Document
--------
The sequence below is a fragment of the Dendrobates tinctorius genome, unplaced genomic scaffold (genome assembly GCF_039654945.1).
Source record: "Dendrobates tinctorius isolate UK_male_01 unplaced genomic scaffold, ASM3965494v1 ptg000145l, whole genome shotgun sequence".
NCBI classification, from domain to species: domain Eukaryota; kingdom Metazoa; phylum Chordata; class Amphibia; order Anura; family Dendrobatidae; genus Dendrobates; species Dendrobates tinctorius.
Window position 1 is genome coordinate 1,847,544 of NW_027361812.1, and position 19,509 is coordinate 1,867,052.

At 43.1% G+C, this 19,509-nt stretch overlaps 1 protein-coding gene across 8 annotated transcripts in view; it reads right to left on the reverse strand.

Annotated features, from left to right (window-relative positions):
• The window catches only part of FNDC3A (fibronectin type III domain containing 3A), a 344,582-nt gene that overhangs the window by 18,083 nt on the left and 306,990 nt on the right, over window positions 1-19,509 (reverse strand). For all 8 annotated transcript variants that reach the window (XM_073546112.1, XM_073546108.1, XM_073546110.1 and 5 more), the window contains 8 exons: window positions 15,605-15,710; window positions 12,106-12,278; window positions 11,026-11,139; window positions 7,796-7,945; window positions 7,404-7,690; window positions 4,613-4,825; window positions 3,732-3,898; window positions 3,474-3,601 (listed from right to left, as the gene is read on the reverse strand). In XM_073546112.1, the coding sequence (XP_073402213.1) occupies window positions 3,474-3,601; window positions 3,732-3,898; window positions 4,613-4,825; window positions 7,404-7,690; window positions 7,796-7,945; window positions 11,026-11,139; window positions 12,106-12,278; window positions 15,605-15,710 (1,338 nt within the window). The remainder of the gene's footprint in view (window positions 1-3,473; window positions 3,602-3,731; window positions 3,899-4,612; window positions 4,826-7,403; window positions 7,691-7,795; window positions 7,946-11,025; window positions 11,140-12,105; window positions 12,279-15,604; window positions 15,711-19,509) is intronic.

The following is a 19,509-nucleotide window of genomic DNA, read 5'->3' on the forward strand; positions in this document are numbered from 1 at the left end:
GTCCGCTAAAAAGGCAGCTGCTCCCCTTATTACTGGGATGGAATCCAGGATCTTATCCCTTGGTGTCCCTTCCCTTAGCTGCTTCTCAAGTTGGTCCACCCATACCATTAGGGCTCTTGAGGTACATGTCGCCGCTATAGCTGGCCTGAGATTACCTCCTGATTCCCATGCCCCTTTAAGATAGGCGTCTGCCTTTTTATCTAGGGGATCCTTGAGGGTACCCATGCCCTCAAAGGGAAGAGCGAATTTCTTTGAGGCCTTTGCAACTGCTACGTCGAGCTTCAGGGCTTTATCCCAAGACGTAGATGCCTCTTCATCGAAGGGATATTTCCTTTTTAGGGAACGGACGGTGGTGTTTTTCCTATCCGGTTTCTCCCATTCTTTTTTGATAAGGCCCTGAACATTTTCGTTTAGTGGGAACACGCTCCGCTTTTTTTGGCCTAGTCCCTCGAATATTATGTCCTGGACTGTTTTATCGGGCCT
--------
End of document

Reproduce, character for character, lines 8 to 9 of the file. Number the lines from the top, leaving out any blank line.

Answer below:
The following is a 19,509-nucleotide window of genomic DNA, read 5'->3' on the forward strand; positions in this document are numbered from 1 at the left end:
GTCCGCTAAAAAGGCAGCTGCTCCCCTTATTACTGGGATGGAATCCAGGATCTTATCCCTTGGTGTCCCTTCCCTTAGCTGCTTCTCAAGTTGGTCCACCCATACCATTAGGGCTCTTGAGGTACATGTCGCCGCTATAGCTGGCCTGAGATTACCTCCTGATTCCCATGCCCCTTTAAGATAGGCGTCTGCCTTTTTATCTAGGGGATCCTTGAGGGTACCCATGCCCTCAAAGGGAAGAGCGAATTTCTTTGAGGCCTTTGCAACTGCTACGTCGAGCTTCAGGGCTTTATCCCAAGACGTAGATGCCTCTTCATCGAAGGGATATTTCCTTTTTAGGGAACGGACGGTGGTGTTTTTCCTATCCGGTTTCTCCCATTCTTTTTTGATAAGGCCCTGAACATTTTCGTTTAGTGGGAACACGCTCCGCTTTTTTTGGCCTAGTCCCTCGAATATTATGTCCTGGACTGTTTTATCGGGCCT